Watch video of Mariano Rivera, the greatest closer ever in baseball, entering the 2013 All-Star Game at Citi Field to a prolonged standing ovation from the crowd. Rivera, 43, pitched a scoreless 8th inning, in his 13th and final All-Star Game.

Saturday, July 13, 2013

Yankees limp to All-Star break after dismal first half

The Yankees are not used to being second best. They don’t like it – and they don’t particularly play the role well. So their current home just above the American League East cellar has to be disappointing to both players and management.

Going into the All-Star break, the Yankees are barely treading water (six games out of first place) and dealing with a parade of injuries. Both Alex Rodriguez and Captain Derek Jeter, their two biggest names, haven’t contributed to the team at all in recent months.

Mark Teixeira, Curtis Granderson and Francisco Cervelli are also out with significant injuries. There just aren’t enough standouts on the roster to fill their cleats adequately and keep this team in contention for a playoff berth. 

Jeter’s much-heralded return to the lineup came Thursday after rehabbing his broken left ankle through the first 91 games of the season. Unfortunately, he had to be pulled late in the game due to quad tightness. He was expected to undergo an MRI on Friday to determine if he can continue his comeback.

Jeter can be a potent weapon if he stays in good health. He blasted a single Thursday on the first pitch he faced this season and later scored a run. He also notched his first RBI this season on a ground out. Even going 1-4 on the day, he helped his team stop a three-game losing streak with an 8-4 win over the Royals Thursday.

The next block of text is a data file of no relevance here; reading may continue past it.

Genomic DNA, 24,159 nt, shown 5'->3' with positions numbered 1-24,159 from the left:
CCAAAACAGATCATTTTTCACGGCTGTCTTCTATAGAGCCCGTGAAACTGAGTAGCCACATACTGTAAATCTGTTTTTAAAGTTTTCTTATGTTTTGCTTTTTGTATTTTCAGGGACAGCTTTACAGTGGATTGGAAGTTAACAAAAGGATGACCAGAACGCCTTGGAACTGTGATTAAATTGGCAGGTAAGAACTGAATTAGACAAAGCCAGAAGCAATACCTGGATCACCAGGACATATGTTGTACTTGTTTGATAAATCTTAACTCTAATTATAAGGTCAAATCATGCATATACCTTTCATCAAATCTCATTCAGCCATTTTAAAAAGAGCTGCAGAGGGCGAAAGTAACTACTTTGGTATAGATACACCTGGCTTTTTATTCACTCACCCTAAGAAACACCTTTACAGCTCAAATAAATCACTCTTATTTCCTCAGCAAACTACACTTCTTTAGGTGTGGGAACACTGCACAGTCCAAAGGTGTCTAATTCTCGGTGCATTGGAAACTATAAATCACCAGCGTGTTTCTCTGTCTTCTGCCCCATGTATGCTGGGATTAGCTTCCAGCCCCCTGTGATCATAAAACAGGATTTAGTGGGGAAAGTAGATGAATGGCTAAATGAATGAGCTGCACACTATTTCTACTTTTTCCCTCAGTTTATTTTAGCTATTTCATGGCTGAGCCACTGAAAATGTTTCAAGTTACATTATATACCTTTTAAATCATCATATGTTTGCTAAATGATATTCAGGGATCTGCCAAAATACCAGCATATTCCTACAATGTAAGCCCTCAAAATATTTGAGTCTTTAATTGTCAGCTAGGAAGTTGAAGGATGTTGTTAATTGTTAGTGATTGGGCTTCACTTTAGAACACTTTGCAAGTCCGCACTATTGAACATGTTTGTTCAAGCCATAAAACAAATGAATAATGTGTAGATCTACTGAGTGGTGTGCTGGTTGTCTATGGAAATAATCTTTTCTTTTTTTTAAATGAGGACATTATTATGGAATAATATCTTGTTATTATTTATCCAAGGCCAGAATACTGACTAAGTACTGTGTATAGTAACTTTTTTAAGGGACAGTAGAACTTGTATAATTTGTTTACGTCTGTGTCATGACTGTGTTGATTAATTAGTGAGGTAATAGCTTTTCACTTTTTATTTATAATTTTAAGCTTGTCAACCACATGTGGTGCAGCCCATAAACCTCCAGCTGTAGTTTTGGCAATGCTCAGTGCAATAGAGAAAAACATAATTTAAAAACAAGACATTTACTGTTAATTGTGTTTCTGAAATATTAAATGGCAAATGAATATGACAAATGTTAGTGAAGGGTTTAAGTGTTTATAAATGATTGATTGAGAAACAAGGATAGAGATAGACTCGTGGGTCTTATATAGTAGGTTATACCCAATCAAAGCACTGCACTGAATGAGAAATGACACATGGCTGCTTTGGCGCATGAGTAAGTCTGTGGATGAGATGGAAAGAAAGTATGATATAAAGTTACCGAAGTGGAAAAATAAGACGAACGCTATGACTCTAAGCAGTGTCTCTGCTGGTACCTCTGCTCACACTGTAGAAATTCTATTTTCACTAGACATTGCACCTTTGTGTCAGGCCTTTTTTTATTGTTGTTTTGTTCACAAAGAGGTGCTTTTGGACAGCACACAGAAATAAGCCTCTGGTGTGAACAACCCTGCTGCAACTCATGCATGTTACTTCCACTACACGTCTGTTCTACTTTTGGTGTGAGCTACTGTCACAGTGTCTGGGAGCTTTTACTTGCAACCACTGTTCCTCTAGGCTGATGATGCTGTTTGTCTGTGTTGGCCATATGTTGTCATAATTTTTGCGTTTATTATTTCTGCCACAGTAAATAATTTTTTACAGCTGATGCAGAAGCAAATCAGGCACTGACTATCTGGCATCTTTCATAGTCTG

Meanwhile, Rodriguez, who is six games into a 20-day rehab assignment with the Tampa Yankees minor league team, could be destined for a potential 100-game suspension related to his involvement with a Florida clinic tied to a major PED investigation.

A-Rod is trying to come back from hip surgery, and his outrageous salary structure has been a bone of contention for team management. Though GM Brian Cashman has yet to openly admit the signing was a huge mistake, Yankees brass (and a growing number of fans who buy New York Yankees tickets) seem to regret locking up the aging slugger for so long.

The Yankees will have a tough time catching the Red Sox for the divisional crown – or even lock down a wild card playoff spot – without a major miracle. That could come in the form of some blockbuster trades, but even a few bold moves might not be enough. It might take a complete collapse by the teams above them, and maybe a few key injuries hitting their competitors as the Yanks finally get healthy.

Tampa Bay and Baltimore are playing excellent baseball this year and could gain even more separation from the Yankees in the second half if nothing changes.

Unlike the surging, offensively stacked Red Sox, the Yankees’ main strength is their pitching corps. But even that crew only breaks the top 10 in ERA (3.79).

On the flip side, they rank 23rd in quality starts. Closer Mariano Rivera is doing well in his final year before retirement with 29 saves, and the team’s starters are doing the best they can without the biggest bats on the team available to provide some decent run support. C.C. Sabathia has 9 wins and 112 strikeouts to his credit, while Hiroki Kuroda leads the team in ERA (2.77) – despite a lackluster 7-6 record on 18 starts so far.